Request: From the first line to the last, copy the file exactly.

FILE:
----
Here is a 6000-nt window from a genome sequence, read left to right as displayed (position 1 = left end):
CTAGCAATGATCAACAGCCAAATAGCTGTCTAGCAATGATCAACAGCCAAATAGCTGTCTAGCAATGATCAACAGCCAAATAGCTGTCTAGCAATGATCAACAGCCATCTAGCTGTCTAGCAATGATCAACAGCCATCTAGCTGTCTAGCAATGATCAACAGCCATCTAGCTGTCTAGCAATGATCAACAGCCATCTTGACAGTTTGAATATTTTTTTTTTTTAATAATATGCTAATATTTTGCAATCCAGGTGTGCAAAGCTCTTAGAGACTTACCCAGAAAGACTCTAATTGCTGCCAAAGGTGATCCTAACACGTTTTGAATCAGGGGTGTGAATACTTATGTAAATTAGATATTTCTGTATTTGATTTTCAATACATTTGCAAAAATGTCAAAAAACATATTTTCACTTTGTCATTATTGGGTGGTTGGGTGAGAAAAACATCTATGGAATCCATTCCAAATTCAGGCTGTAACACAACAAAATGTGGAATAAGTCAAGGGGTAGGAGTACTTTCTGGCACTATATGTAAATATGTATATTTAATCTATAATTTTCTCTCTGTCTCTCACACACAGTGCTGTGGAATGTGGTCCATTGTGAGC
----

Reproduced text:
Here is a 6000-nt window from a genome sequence, read left to right as displayed (position 1 = left end):
CTAGCAATGATCAACAGCCAAATAGCTGTCTAGCAATGATCAACAGCCAAATAGCTGTCTAGCAATGATCAACAGCCAAATAGCTGTCTAGCAATGATCAACAGCCATCTAGCTGTCTAGCAATGATCAACAGCCATCTAGCTGTCTAGCAATGATCAACAGCCATCTAGCTGTCTAGCAATGATCAACAGCCATCTTGACAGTTTGAATATTTTTTTTTTTTAATAATATGCTAATATTTTGCAATCCAGGTGTGCAAAGCTCTTAGAGACTTACCCAGAAAGACTCTAATTGCTGCCAAAGGTGATCCTAACACGTTTTGAATCAGGGGTGTGAATACTTATGTAAATTAGATATTTCTGTATTTGATTTTCAATACATTTGCAAAAATGTCAAAAAACATATTTTCACTTTGTCATTATTGGGTGGTTGGGTGAGAAAAACATCTATGGAATCCATTCCAAATTCAGGCTGTAACACAACAAAATGTGGAATAAGTCAAGGGGTAGGAGTACTTTCTGGCACTATATGTAAATATGTATATTTAATCTATAATTTTCTCTCTGTCTCTCACACACAGTGCTGTGGAATGTGGTCCATTGTGAGC